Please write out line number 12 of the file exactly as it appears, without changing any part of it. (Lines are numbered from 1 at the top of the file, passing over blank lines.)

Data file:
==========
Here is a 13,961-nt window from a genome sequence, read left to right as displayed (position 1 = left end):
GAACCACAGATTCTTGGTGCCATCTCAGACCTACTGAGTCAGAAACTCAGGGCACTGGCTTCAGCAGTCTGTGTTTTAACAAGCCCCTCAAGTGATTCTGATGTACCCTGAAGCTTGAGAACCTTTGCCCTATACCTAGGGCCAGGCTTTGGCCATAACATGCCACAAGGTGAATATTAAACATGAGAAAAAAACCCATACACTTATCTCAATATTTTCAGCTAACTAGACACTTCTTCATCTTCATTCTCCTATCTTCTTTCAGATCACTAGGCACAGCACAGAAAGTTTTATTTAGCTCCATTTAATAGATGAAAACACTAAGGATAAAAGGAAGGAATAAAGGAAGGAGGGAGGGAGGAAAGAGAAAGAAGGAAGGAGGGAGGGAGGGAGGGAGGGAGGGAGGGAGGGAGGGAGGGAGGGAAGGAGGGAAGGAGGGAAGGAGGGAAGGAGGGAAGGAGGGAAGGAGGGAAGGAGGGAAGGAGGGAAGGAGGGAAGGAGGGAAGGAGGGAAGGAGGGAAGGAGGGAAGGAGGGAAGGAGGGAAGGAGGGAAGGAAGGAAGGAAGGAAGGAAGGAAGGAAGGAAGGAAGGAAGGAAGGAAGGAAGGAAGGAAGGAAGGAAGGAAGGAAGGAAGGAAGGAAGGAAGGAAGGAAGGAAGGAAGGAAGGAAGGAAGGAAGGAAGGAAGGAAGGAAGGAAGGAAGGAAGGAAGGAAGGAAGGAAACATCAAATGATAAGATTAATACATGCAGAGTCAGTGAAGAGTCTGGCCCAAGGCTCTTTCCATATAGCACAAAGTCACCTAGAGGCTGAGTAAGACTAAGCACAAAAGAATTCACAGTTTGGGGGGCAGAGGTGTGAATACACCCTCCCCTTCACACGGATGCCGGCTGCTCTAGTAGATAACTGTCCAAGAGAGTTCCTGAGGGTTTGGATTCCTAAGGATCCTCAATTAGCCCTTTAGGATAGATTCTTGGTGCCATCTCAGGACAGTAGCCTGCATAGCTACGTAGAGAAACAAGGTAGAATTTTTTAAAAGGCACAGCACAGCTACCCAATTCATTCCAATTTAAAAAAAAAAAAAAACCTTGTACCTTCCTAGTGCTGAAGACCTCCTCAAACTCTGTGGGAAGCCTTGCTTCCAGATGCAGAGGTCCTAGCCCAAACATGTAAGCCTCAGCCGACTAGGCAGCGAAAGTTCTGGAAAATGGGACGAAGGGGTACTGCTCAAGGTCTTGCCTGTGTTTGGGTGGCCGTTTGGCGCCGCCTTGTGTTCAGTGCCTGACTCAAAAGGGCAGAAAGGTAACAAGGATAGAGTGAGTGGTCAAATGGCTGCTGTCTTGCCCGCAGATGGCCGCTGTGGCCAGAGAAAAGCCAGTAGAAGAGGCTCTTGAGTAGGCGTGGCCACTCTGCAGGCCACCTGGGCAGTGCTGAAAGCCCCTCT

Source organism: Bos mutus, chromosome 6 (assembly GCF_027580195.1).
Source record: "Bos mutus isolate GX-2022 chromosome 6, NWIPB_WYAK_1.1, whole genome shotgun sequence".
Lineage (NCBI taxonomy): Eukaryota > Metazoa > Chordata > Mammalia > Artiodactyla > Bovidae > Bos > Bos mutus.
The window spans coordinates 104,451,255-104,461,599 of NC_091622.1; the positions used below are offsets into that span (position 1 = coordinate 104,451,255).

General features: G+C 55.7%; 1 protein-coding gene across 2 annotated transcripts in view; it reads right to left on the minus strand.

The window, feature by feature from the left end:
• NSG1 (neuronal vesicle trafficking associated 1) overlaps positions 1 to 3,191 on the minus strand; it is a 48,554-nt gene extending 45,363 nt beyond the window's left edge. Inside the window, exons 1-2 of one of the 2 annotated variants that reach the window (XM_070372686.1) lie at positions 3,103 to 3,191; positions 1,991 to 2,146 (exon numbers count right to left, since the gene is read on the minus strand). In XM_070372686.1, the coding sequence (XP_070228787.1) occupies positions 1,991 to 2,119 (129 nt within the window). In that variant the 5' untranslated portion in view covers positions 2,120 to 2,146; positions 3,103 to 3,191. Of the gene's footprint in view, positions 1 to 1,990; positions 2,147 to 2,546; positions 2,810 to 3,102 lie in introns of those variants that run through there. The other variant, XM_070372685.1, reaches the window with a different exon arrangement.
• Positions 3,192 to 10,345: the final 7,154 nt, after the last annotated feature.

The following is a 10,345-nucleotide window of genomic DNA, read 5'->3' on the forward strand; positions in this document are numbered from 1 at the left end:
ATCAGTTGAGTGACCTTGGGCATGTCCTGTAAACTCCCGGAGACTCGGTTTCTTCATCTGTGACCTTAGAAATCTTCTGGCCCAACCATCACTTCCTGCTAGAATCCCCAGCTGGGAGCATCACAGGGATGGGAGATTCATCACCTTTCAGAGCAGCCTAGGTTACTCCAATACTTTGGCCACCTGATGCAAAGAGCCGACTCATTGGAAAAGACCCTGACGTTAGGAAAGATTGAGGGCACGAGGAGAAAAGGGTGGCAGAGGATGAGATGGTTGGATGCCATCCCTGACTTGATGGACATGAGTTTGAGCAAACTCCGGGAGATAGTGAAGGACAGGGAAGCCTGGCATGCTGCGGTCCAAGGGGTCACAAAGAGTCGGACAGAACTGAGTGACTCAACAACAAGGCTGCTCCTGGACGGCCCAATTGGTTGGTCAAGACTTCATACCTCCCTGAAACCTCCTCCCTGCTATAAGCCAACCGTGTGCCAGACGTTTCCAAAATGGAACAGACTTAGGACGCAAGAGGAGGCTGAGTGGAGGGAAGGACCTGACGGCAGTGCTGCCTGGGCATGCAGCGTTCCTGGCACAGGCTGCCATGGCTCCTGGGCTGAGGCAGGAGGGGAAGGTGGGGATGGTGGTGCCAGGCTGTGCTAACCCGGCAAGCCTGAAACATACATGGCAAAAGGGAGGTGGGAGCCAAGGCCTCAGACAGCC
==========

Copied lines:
ATCAGTTGAGTGACCTTGGGCATGTCCTGTAAACTCCCGGAGACTCGGTTTCTTCATCTGTGACCTTAGAAATCTTCTGGCCCAACCATCACTTCCTGCTAGAATCCCCAGCTGGGAGCATCACAGGGATGGGAGATTCATCACCTTTCAGAGCAGCCTAGGTTACTCCAATACTTTGGCCACCTGATGCAAAGAGCCGACTCATTGGAAAAGACCCTGACGTTAGGAAAGATTGAGGGCACGAGGAGAAAAGGGTGGCAGAGGATGAGATGGTTGGATGCCATCCCTGACTTGATGGACATGAGTTTGAGCAAACTCCGGGAGATAGTGAAGGACAGGGAAGCCTGGCATGCTGCGGTCCAAGGGGTCACAAAGAGTCGGACAGAACTGAGTGACTCAACAACAAGGCTGCTCCTGGACGGCCCAATTGGTTGGTCAAGACTTCATACCTCCCTGAAACCTCCTCCCTGCTATAAGCCAACCGTGTGCCAGACGTTTCCAAAATGGAACAGACTTAGGACGCAAGAGGAGGCTGAGTGGAGGGAAGGACCTGACGGCAGTGCTGCCTGGGCATGCAGCGTTCCTGGCACAGGCTGCCATGGCTCCTGGGCTGAGGCAGGAGGGGAAGGTGGGGATGGTGGTGCCAGGCTGTGCTAACCCGGCAAGCCTGAAACATACATGGCAAAAGGGAGGTGGGAGCCAAGGCCTCAGACAGCC